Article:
Soho's got the Blues, Pinks and Patterns – New York Social Diary

Soho is filled with many new things these days. Expansions, comebacks, reboots and new arrivals among them. Some of the spaces are minuscule, and others are quite big. Just like New York. As the summer season approaches, there are many new looks available to the shoppers, and maybe even non-shoppers, among us.
The Frankie Shop is a “cool girls” brand that was located on Stanton Street in the LES. The French brand decided to expand the original store and took a large space on Crosby Street to use as a temporary home during the renovations. The renovation is now complete and the new store is much larger; filled with the signature Frankie outfit — an extremely oversized slouchy suit, with a lot of attitude.
The temporary location proved to be very popular, drawing some different customers that were not necessarily LES shoppers. So the temporary space looks like it will be permanent. The draw at Frankie Shop is many casual jackets, coats and trenches. The clothing is well made, and well priced.
Anything you might wear under a jacket is here too. There are lots of cool shirts, and shirt dresses, tees and tops. All your seasonal needs are covered with style. Everything is casually arranged. There are pieces from other brands to round out their assortment.
Recently, men’s wear has been added. That was pretty much a no brainer. Men even get suits in pinks and reds this season.
There are beauty and fragrances from several small brands, an assortment of candles, scented and un-, and different ceramic pieces.
Cool shoes and bags are also in the mix. This is a Parisian lifestyle brand with a very definite point of view that works perfectly in New York.
Frankie Shop, 59 Crosby Street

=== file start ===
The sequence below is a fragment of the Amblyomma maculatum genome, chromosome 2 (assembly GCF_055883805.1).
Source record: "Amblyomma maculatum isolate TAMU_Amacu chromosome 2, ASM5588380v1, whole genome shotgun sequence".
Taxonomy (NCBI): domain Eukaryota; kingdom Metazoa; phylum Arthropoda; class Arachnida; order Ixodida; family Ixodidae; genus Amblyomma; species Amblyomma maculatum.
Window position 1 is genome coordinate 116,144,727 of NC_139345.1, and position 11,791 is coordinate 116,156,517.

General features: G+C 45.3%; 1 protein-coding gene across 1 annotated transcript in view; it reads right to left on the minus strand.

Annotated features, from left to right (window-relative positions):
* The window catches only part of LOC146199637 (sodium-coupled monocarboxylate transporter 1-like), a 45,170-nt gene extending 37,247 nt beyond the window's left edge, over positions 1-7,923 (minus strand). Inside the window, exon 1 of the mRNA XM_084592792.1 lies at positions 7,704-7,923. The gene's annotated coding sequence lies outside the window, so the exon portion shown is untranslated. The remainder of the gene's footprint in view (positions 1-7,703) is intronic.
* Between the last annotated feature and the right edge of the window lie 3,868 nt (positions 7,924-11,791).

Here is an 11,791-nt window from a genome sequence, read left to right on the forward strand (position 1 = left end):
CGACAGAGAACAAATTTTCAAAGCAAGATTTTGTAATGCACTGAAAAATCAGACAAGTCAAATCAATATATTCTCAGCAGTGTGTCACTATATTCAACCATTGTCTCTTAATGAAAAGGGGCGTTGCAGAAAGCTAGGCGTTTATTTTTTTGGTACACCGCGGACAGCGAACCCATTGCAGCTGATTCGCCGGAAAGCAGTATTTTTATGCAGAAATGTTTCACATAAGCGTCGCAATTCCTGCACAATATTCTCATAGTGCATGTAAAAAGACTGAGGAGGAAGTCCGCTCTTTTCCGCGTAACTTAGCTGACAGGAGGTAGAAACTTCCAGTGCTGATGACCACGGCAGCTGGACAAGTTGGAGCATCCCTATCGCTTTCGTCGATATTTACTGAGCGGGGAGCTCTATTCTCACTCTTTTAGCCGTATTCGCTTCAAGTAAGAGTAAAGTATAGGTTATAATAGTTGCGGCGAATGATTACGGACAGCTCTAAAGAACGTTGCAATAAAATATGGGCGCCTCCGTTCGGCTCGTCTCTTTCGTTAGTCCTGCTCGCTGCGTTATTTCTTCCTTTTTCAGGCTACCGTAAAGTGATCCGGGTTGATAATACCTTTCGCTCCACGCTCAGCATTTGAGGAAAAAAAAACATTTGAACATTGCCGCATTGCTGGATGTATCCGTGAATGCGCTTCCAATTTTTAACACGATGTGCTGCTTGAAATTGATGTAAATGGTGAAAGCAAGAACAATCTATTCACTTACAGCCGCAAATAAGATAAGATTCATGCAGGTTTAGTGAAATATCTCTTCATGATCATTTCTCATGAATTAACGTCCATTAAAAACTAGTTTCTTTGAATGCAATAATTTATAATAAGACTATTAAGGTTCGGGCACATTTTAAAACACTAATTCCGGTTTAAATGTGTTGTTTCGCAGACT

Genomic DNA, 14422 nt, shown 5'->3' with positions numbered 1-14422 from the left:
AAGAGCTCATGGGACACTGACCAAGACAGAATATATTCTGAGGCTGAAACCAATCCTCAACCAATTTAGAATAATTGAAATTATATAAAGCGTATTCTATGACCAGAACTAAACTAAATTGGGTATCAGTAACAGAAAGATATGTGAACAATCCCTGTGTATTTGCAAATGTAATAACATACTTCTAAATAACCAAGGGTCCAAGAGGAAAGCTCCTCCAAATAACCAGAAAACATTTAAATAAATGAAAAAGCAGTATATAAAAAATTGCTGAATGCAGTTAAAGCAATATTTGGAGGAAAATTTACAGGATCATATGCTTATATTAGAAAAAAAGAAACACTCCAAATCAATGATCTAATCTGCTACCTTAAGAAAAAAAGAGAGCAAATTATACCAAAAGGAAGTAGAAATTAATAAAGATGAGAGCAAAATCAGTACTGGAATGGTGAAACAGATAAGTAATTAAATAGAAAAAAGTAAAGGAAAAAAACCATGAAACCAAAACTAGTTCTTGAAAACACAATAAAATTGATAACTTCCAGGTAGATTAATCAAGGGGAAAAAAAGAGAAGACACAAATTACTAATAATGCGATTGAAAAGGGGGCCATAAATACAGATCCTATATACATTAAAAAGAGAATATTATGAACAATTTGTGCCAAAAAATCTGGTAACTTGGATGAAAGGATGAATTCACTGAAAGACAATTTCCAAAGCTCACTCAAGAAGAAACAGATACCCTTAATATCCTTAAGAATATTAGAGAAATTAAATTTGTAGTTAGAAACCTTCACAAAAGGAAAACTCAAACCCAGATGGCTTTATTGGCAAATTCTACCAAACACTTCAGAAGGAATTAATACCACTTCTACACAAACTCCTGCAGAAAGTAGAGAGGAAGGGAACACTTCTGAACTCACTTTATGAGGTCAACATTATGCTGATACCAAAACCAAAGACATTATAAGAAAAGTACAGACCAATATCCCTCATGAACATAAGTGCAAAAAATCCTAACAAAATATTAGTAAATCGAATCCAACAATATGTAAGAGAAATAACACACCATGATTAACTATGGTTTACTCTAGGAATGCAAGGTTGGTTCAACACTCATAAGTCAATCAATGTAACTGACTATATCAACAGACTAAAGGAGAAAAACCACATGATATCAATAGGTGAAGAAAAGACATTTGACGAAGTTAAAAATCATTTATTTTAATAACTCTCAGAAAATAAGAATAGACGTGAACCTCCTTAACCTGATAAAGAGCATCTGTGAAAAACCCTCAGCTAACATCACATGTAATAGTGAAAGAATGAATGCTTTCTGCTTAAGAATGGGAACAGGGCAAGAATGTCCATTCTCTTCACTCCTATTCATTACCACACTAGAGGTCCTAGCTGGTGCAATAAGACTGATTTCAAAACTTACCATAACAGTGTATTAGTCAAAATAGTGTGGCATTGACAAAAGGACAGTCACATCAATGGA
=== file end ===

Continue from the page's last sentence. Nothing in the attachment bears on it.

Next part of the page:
Almost everyone has heard of Glossier. The make-up brand started with one product — a balm — loved by millennials and adopted by almost everyone. The digital-first company grew to a billion dollar valuation before Covid. They encountered some issues on the business side and are starting to sort those out. Opening physical stores is part of the plan. There was one on Lafayette Street that closed during the pandemic. It was always crowded. A new store has just opened on Spring Street; and it too is always jammed.
Glossier grew using clever online marketing techniques. The space and the products are photogenic. Pretty much everything is done in millennial pink. On one side of the entrance is an area selling branded Glossier accessories, in the same pink.
There is ample staff, wearing signature pink jumpsuits, to help customers test makeup and other products. And there are stylish sinks to wash the experiments off. The packaging is all in the same popular shade of pink. Maybe that is part of their success?
All the products have testers. Staff is also available to answer your questions. Makeup, skincare and fragrances are all here. A staffer will take your name, and your order, and lead you to the back.
There you will find a large “waiting room.” Customers hang out here while their orders are completed. This too is pretty much always full. There had been lines at the previous store, but this space is larger so they can fit more people in the space.
There are some other interesting spaces, such as this small area which offers more seating at the back. The mosaic wall with the Glossier signature motto must have cost a fortune. It too is pink. The space, with subway tiled walls and a transit approved bench, are a nice quirky addition.
Glossier, 72 Spring Street
It took Vuori some time to open a boutique in New York, but they finally did. The Southern California athleisure brand offers a very low key collection of clothes for sporty everday living. There are separate collections for men and women.
Of course, you will find lots of pants and shorts, but also skirts and dresses. New styles deliver all the time, and color stories change.